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Design Art, Natural History, Seguy Butterflies, Papillons, Art Nouveau, French Antique Pochoir Prints, Mid 1920s

E.A. [Émile-Alain] Séguy (1877-1945) (after)
Butterfly Prints
from Papillons
Editions Duchartre et Van Buggenhoudt, Paris: Mid 1920s
Pochoir prints
17.5 x 12.5 inches each
Prices on Request

Note: All 20 from the complete set are shown here. Our stock is constantly changing.
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Brilliantly and boldly colored butterflies from around the world are shown in interesting arrangements in pochoir prints from a set of 20 by the French designer and author Émile-Alain Séguy, generally known as E.A. Séguy. Plates 1 to 16 show large specimens in colorful arrangements, often overlapping, emphasizing colors, and patterns and shapes of wings and wing veins. Plates 17 through 20 are composite uses of butterfly patterns, in geometric boxes, like fabric or wallpaper designs. Papillons and a related volume, Insectes were both first published in 1924, and both followed the format of 16 plates of specimens followed by four of decorative designs.

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In his foreword to Papillons, Séguy describes the prints as “un monde somptueux de formes et de couleurs” — a world of sumptuous forms and colors. He explains that they are intended to provide a record of rare, exotic specimens from museums and private collections, within an aesthetic context, thereby making them more widely accessible as inspiration for decorative arts designers. Nonetheless, Séguy based his images of butterflies and insects on illustrations in scientific publications, thereby maintaining scientific accuracy. They were enlarged up to 10 to 15 times to reveal intricacies of their design not visible without magnification. Also included with the set was a Table Des Noms Scientifiques [Table of Scientific Names], providing the technical species and genus names as well as the countries or regions of habitat for the species shown in Plates 1 through 16.

Émile-Alain Séguy produced eleven albums of illustrations and designs from the turn of the century to the 1930s, and his style reflected the influences of both Art Nouveau and Art Deco. His various color portfolios of visual ideas for artists and designers often featured motifs based on the natural world, including flowers, foliage, crystals and animals. Although his compositions were design oriented, he made the depictions scientifically accurate. His later works showed an increased interest in geometric and cubist designs. The prints in the portfolios were produced using the pochoir technique characterized by rich, intense color. This printing process, utilized in the early 20th century for high quality prints, involved applying colors to each plate with a number of stencils. Séguy’s works include Les Fleurs et Leurs Applications Decoratives (1900), Samarkande – 20 Compositions en Couleurs dans le Style Oriental (1914), Floreal (1920), Papillons (1924), Insectes (1924), Primavera –Dessins et Coloris Nouveaux (1929), Suggestions (1930), and Prismes – 40 Planches de Dessins et Coloris Nouveaux (1931).

The scholarly consensus is that E.A. Séguy’s full name was Émile-Alain Séguy and he lived from 1877 to 1945. Nonetheless, in some sources he is referred to as Eugène-Alain rather than Émile-Alain. This was probably in mistaken reference to Eugène-Alain Séguy (1890-1985), a professor in entomology at Le Muséum National d’Histoire Naturelle in Paris. The Union List of Artist Names maintained by the Getty Research Institute lists the preferred name and spelling as “E.A. Séguy.”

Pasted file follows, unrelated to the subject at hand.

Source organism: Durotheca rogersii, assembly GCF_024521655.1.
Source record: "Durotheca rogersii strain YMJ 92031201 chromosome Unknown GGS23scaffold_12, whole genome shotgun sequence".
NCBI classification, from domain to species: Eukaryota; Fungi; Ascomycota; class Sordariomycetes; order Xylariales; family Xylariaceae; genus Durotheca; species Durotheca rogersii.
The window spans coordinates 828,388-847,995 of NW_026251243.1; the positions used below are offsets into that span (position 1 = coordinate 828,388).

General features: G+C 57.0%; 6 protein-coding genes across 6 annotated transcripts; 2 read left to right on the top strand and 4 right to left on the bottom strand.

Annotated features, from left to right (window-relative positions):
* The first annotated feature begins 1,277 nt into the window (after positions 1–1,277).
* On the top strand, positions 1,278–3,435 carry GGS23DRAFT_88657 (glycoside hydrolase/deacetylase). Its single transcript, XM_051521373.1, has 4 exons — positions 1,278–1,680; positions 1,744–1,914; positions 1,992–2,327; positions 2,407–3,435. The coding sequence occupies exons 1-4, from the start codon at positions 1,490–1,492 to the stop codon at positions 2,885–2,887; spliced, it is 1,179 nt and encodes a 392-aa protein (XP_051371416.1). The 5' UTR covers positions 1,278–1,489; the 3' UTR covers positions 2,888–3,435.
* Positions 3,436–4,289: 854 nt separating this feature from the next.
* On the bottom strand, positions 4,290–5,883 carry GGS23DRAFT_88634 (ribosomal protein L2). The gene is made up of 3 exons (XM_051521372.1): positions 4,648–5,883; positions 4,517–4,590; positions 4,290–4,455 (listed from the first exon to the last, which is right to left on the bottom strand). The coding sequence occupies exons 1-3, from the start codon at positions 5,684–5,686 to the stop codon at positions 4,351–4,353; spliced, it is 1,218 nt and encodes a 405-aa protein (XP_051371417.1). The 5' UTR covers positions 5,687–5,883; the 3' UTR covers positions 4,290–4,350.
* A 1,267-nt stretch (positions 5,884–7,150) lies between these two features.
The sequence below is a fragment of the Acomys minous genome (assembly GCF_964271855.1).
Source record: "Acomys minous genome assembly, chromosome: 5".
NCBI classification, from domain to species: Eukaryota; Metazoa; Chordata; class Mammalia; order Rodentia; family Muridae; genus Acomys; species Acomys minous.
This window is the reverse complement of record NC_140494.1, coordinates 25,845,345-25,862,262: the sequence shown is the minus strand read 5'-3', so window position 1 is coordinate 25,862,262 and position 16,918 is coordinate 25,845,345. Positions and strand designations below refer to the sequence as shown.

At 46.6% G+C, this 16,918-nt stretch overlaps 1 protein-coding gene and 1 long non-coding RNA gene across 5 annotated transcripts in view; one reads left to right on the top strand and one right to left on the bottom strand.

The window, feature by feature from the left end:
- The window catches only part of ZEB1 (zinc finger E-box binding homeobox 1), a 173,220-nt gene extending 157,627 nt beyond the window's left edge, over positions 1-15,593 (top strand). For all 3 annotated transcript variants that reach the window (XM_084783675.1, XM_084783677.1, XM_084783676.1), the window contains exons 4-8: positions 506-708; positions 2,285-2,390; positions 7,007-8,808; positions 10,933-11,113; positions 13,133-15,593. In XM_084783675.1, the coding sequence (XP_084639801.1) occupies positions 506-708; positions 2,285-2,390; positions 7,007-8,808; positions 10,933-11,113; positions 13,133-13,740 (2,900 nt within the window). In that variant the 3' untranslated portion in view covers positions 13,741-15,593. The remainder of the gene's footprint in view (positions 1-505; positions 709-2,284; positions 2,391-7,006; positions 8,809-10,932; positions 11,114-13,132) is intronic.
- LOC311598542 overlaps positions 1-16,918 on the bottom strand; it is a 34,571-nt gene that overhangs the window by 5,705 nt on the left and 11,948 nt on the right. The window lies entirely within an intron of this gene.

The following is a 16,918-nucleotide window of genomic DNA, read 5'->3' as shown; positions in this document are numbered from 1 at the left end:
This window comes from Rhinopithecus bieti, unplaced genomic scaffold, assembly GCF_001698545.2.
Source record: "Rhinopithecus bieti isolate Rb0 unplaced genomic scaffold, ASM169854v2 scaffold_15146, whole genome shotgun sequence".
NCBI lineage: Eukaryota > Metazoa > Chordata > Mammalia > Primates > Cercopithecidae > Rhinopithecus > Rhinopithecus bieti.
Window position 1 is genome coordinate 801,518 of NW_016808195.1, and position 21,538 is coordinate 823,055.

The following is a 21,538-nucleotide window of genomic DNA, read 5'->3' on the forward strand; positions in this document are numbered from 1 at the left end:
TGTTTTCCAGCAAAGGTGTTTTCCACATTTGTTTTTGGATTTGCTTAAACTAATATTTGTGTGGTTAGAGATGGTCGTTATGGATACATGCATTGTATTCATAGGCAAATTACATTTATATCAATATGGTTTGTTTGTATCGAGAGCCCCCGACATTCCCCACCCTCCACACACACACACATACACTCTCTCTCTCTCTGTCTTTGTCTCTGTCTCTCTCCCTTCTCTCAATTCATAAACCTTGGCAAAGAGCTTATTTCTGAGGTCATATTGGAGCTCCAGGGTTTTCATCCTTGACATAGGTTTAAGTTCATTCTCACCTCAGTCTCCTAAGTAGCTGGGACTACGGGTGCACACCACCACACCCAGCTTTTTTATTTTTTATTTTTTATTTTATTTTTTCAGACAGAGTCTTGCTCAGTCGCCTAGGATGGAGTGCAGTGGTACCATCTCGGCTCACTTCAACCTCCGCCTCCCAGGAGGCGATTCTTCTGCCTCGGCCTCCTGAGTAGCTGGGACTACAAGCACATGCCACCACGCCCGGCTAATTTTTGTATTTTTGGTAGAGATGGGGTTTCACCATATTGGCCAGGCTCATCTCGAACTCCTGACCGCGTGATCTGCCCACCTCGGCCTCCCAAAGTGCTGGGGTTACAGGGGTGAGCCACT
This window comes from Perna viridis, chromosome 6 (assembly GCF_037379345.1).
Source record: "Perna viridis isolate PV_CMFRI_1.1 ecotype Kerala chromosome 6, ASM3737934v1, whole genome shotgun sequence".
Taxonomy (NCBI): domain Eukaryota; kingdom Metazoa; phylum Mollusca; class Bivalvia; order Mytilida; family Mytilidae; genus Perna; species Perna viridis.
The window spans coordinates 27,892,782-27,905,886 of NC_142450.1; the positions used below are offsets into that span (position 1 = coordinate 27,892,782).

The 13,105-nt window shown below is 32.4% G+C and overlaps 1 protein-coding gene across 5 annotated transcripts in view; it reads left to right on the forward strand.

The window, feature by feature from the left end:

Collections of prints like these provided source material for designers of fabrics, wallpaper, ceramics, book illustrations, posters, and advertisements, and were popular in the late 19th and early 20th century. The leading Victorian publication of this type was Owen Jones’s Grammar of Ornament, first issued in a folio edition in London in 1856. Other trendsetting styles in art, design, decoration and fashion in the second half of the 19th century, and early 20th century, came from Paris, Austria, Switzerland, and Germany, and many such print collections were published there, including designs by Eugene Alain Séguy, Émile Belet, Ernst Haeckel, Arsène Herbinier, and Anton Seder, and publications by Armand Guérinet. Some prints were separately issued to be framed and used as decoration in their own right, though were still known in the trade to be used for design inspiration, such as works by Émile Vouga and Christine Klein. Generally the works were printed in rich colors with chromolithography. Other print techniques frequently employed include pochoir (c. 1920s, with brilliant colors), hand-colored lithographs, heliotypes, etc. To search our site for more Art Nouveau designs by such artists please type “Art Nouveau” or “decorative arts designs” into our search engine.

Editions Duchartre et Van Buggenhoudt was a publisher located at 15 Rue Ernest-Cresson, Paris. The series also was published by Tolmer Editeur, 13 Quai d’Danjou, Paris.

Condition: Generally very good, the colors overall very bright. Usual toning, handling, and slight brittleness of paper. Some paper tones vary. Some minor general soiling, stray printer’s ink, smudges. Some edges with minor chipping, short tears, bent or creased corners, now restored and can be matted out when framed. Please inquire as to specific condition of any print under consideration.


Breidbach, Olaf, Irenäus Eibl-Eibesfeldt and Richard Hartmann. Art Forms in Nature: The Prints of Ernst Haeckel. New York: Prestel, 1998.

Nissen, Claus. Die Zoologische Buchillustration: ihre Bibliographie und Geschichte. Stuttgart: 1969-78. 3798.

Sear, Dexter. “E.A. Séguy Exhibition: 20 January – 21 March, 2003.” Lancaster University Library. 18 February 2003. (11 July 2003).

Additional information


20th Century